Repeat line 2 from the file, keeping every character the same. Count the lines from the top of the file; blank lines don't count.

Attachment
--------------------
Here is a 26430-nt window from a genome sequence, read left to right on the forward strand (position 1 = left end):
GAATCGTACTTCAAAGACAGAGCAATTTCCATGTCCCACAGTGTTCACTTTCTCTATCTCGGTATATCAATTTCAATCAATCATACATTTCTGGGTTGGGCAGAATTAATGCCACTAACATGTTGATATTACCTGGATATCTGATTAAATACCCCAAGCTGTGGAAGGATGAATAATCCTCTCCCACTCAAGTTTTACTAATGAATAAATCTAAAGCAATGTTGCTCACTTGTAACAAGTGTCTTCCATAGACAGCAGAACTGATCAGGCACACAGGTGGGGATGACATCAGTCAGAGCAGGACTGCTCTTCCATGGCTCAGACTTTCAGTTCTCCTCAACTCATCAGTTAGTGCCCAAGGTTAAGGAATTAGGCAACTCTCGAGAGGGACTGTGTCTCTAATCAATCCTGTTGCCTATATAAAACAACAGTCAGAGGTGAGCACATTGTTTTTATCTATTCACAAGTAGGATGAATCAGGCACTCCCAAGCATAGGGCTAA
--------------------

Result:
GAATCGTACTTCAAAGACAGAGCAATTTCCATGTCCCACAGTGTTCACTTTCTCTATCTCGGTATATCAATTTCAATCAATCATACATTTCTGGGTTGGGCAGAATTAATGCCACTAACATGTTGATATTACCTGGATATCTGATTAAATACCCCAAGCTGTGGAAGGATGAATAATCCTCTCCCACTCAAGTTTTACTAATGAATAAATCTAAAGCAATGTTGCTCACTTGTAACAAGTGTCTTCCATAGACAGCAGAACTGATCAGGCACACAGGTGGGGATGACATCAGTCAGAGCAGGACTGCTCTTCCATGGCTCAGACTTTCAGTTCTCCTCAACTCATCAGTTAGTGCCCAAGGTTAAGGAATTAGGCAACTCTCGAGAGGGACTGTGTCTCTAATCAATCCTGTTGCCTATATAAAACAACAGTCAGAGGTGAGCACATTGTTTTTATCTATTCACAAGTAGGATGAATCAGGCACTCCCAAGCATAGGGCTAA